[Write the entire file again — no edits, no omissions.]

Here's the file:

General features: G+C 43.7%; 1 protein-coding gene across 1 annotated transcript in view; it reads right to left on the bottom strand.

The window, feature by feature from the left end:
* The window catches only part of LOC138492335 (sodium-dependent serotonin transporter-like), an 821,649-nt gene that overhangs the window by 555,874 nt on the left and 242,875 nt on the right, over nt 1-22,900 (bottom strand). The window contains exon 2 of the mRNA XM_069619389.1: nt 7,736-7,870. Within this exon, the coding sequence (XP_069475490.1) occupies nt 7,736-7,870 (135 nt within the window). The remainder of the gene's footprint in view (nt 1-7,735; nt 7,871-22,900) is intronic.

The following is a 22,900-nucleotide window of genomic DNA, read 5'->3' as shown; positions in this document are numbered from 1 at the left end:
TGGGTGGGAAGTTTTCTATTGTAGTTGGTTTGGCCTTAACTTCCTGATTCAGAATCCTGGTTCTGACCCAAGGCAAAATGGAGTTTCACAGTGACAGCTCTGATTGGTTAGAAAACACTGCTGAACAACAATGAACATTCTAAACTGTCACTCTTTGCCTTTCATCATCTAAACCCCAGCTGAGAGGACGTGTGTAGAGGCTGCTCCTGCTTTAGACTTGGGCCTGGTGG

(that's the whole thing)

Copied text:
General features: G+C 43.7%; 1 protein-coding gene across 1 annotated transcript in view; it reads right to left on the bottom strand.

The window, feature by feature from the left end:
* The window catches only part of LOC138492335 (sodium-dependent serotonin transporter-like), an 821,649-nt gene that overhangs the window by 555,874 nt on the left and 242,875 nt on the right, over nt 1-22,900 (bottom strand). The window contains exon 2 of the mRNA XM_069619389.1: nt 7,736-7,870. Within this exon, the coding sequence (XP_069475490.1) occupies nt 7,736-7,870 (135 nt within the window). The remainder of the gene's footprint in view (nt 1-7,735; nt 7,871-22,900) is intronic.

The following is a 22,900-nucleotide window of genomic DNA, read 5'->3' as shown; positions in this document are numbered from 1 at the left end:
TGGGTGGGAAGTTTTCTATTGTAGTTGGTTTGGCCTTAACTTCCTGATTCAGAATCCTGGTTCTGACCCAAGGCAAAATGGAGTTTCACAGTGACAGCTCTGATTGGTTAGAAAACACTGCTGAACAACAATGAACATTCTAAACTGTCACTCTTTGCCTTTCATCATCTAAACCCCAGCTGAGAGGACGTGTGTAGAGGCTGCTCCTGCTTTAGACTTGGGCCTGGTGG